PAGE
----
On my second read of The Maytrees in four weeks, I’m slowly ingesting the writing. Here are six things I learned, or was reminded of, by reading Annie Dillard [spoiler alert]:
1) To add telling to showing with an unexpected sentence:
“Their intimacy’s height so far was drinking from the same canteen.”
2) To use images:
“Affixed to Deary was six-year-old Marie Koday, fist like a clothespin on Deary’s skirts.”
“In her company he wrapped himself in misery like a robe.”
“She found herself holding one end of a love.”
3) To choose actions that add tension and say more than words:
“Brandy he drinks? The tenth-anniversary-present brandy from four years ago we’ve sipped on Christmas mornings only?”
4) To use humor to deflect melodrama:
“Never her Maytree, who loved her, as he just unsaid.”
“If this was not shaping up to be Maytree’s finest hour, it might as well be hers.”
5) To think associatively and let what the character sees reflect her state of mind:
“Do not drive in breakdown lane, said the Route six signs. Do not break down in driving lane. The sea poured over the stone lip at Gibraltar and emptied.”
6) To use echos:
Petie: “Did his brain contain a pack of selves like Musketeers, each smaller and farther back and waving a sword?”
Lou (11 pages later): “How she wished she could see all those displaced Petes and Peties once more!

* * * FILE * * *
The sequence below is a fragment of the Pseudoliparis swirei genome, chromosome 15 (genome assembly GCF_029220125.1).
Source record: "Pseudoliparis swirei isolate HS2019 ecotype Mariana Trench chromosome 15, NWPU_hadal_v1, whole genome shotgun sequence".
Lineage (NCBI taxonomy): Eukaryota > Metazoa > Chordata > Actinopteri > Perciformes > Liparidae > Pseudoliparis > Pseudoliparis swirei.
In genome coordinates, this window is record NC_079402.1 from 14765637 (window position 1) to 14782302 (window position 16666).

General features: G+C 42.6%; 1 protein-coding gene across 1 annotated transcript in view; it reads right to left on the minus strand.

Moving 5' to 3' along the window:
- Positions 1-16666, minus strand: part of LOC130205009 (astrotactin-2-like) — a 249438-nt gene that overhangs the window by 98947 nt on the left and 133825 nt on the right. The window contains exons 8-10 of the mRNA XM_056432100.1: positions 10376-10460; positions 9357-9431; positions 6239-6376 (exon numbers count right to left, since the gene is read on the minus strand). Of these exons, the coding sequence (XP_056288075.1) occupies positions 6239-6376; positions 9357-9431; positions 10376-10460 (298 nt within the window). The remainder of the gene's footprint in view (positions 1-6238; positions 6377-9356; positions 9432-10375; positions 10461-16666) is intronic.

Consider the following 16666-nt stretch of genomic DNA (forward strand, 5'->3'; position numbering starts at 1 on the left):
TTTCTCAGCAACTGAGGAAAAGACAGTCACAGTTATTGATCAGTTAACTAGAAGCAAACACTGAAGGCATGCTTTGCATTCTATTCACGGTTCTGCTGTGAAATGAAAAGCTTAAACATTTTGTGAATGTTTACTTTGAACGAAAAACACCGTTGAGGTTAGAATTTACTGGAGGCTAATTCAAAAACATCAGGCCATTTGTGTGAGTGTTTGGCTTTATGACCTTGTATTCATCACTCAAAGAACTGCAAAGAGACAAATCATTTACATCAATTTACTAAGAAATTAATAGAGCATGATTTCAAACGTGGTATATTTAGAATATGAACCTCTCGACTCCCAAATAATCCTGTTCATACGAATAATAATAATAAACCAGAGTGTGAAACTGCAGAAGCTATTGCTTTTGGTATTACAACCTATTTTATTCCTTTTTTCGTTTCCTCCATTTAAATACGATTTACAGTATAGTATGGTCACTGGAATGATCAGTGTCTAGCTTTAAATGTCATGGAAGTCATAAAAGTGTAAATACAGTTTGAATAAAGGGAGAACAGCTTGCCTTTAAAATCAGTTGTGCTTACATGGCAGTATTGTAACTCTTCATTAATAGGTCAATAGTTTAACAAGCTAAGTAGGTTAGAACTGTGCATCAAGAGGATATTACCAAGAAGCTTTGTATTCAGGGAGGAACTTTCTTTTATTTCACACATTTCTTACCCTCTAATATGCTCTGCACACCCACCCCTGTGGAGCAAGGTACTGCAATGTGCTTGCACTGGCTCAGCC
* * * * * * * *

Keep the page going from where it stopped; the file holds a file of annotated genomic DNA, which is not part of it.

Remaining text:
Final post on The Maytrees (for the foreseeable future anyway) coming up: the relationship of structure to content
Dillard is definitely not for everyone, but when I read all her work for a class in grad school, I really started to appreciate her and the density of her prose. Definitely not for the light reader looking for a quick fix, but Dillard always left me feeling like I’d experienced something special. I haven’t read The Maytrees, and with what i’ve got going on right now it’s doubtful I’ll find the time to digest it any time soon. I love being able to read about it here though. Thanks for sharing so much of the experience with all of us.
Barb, someone else mentioned the density of her prose, and I really felt that quality this go round. I appreciate your letting me know that it’s possible to enjoy these posts without having read the book. And I’m so excited about all that’s going on with you : )
You’re right—there’s nothing fast about Dillard. She’s best taken in small bites, slowly digested. As you’ve done here. Thanks for reminding me of this memorable book. I knew even as I read it that I was going too quickly, damned impatience.
Nichole, isn’t it interesting how some books you can just zip through. I don’t mean bad books. I mean well-written books that just read fast. The words are good. The story’s good. But there’s nothing underneath or between the words. And then there are others, like The Maytrees, that when we try to read quickly, we miss so much.
I just added The Maytrees to my Goodreads “to read” list. I love reading a good story crafted and beautifully written.
The Maytrees qualifies, Terresa. Let me know what you think when you get a chance to read it.